Wednesday, December 02, 2009

The War on Job Creation

Back in the Dark Ages, doctors were known for bleeding patients to reduce fever and cracking skulls to relieve headaches. Everything old is new again as the Obama Administration pursues excessive taxes on job creators on both Wall Street and Main Street in order to create new jobs.

Elizabeth MacDonald brings the Administration's current efforts to light in a column at FoxBusiness.com. She points out that "A House bill now being drafted would raise $150 billion each year to pay for new manufacturing jobs by taxing securities transactions such as stocks, options, derivatives and futures...But the effect here would be the polar opposite-it would hurt job creation and even though Congress says they'll exempt trades made for retirement savings, chances are slim that will happen, and the fees will get passed along. And jobs in the finance sector, already flattened, will fly overseas if the US is the only country with this taxing regime."

MacDonald's article points out the obvious. Politicians develop and implement policies as if we were trees. They believe we will take a tax, regulation, or other cost of doing business without blinking. Unfortunately for government, we are not trees. I do not know about you, but if someone attacks me with an axe I am either going to fight or take flight. That is the same thing that happens in public policy. When government attacks with a tax on job creation, that job creator is either going to fight (which in this country requires a long term strategy that includes changing the people in power) or they are going to run (which is much easier to do in our current political environment and our abilities thanks to technology).

Where and how do people run? We have many examples of this in recent years and the Internet makes it very easy for people to move their money and the rest of their lives, wherever they need to go to do business.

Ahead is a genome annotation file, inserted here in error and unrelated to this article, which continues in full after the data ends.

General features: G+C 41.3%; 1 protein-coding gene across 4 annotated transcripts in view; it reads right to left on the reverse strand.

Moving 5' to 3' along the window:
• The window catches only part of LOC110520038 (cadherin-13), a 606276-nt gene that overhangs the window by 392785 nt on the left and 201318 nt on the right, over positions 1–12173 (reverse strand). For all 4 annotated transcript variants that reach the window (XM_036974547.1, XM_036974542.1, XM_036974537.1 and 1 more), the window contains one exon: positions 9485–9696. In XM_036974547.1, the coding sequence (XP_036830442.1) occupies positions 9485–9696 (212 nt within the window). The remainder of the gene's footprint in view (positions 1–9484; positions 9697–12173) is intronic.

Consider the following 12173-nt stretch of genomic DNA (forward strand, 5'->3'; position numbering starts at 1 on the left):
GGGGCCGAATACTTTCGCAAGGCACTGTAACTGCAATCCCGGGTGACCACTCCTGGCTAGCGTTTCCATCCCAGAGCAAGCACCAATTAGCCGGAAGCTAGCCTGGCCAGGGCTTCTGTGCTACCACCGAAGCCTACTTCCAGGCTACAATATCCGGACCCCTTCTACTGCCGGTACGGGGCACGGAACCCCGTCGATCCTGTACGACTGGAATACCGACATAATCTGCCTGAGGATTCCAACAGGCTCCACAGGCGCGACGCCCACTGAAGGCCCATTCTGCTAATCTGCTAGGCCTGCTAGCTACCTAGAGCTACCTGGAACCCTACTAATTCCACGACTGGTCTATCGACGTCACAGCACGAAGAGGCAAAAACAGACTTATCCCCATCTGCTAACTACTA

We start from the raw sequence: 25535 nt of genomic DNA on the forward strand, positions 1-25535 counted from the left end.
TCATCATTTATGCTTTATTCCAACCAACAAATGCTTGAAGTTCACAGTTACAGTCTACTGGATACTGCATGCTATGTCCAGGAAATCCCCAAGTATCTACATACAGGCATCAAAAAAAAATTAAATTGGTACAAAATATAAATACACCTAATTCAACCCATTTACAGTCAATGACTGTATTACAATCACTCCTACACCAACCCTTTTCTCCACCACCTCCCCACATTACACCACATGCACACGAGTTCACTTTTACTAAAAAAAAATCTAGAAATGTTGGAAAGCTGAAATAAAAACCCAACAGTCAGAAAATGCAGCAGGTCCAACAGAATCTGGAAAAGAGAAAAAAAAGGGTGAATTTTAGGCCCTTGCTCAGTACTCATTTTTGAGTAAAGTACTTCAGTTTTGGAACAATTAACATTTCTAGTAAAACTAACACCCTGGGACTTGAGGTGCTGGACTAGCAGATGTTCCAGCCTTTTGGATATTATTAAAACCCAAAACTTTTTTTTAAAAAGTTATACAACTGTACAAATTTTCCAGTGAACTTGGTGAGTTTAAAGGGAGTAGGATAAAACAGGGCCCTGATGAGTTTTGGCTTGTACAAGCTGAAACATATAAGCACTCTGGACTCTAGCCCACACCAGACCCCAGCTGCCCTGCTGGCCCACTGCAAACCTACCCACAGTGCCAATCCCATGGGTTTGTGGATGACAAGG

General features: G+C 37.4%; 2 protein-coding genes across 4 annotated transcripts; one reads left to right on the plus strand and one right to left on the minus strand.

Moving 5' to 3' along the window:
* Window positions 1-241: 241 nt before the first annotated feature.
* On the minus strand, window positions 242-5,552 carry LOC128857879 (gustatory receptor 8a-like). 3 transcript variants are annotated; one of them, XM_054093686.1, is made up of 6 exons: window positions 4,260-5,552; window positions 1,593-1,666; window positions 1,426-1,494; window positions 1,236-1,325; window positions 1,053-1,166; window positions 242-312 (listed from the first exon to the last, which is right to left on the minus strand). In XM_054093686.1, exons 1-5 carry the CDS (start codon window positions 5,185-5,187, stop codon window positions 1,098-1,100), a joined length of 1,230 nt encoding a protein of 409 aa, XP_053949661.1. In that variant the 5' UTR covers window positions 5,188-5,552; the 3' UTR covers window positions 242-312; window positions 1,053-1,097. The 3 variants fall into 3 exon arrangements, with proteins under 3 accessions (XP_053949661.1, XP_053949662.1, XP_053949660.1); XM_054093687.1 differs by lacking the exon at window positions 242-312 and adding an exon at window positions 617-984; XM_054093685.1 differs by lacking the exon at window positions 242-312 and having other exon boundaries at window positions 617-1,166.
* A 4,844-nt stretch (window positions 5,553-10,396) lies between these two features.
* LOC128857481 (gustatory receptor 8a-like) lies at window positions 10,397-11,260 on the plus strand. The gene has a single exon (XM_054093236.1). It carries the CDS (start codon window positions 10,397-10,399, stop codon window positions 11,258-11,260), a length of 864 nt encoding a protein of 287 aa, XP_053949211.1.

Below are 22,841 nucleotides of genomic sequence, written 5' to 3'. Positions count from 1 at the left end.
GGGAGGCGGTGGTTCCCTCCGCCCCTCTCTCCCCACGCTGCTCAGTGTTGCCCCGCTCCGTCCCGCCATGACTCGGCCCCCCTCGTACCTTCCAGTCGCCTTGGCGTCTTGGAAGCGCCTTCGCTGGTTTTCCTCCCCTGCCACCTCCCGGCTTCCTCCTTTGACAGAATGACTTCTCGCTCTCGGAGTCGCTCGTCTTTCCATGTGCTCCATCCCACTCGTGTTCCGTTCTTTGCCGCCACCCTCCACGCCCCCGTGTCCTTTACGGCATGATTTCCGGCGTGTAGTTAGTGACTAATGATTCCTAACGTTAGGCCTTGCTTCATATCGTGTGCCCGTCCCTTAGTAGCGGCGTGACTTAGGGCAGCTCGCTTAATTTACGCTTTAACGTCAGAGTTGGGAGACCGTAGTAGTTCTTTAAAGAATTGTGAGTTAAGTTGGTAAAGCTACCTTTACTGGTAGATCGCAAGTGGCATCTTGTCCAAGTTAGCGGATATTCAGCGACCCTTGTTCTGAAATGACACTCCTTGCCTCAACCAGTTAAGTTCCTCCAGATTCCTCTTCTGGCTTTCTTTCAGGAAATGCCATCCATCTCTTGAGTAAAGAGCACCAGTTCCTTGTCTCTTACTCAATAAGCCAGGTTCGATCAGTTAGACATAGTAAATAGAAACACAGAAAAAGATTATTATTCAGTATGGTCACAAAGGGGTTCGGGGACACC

For example, A recent study from the Empire Center for New York State Policy is showing that the state is suffering from a similar fate. The authors of the studies -- E.J. McMahon and Wendell Cox -- point out that between the years 2000 and 2008 and following massive tax increases for those with higher incomes, the families that have been leaving have income levels that were 13 percent higher than those arriving to the Empire State. In Manhattan and the New York County area, the impact was even more profound. Those leaving the Big Apple had an average income of $93,264, which was approximately 28 percent higher than those who were arriving (which made $72,726 on average).

What is most ironic about these type of policies is that they not only fail to create jobs, but also fail to generate new revenues. They simply do not work. The old saying remains true, "the more you tax something, the less you get of it." If you heavily tax job creators, you will lose them and the jobs they create. MacDonald believes that the bill being argued in this Congress will actually force some job creators out of the country. They, in turn would likely take the jobs with them. It is time to abandon ancient practices that do not work and pursue policies that simply make sense.
Kevin Price is a syndicated columnist whose articles frequently appear at ChicagoSunTimes.com, Reuters.com, USAToday.com, and other national media. Kevin Price is Host of the Price of Business (M-F at 11 AM on CNN 650) and Publisher of the Houston Business Review. Hear the show live and online at PriceofBusiness.com. Visit the archive of past shows here.

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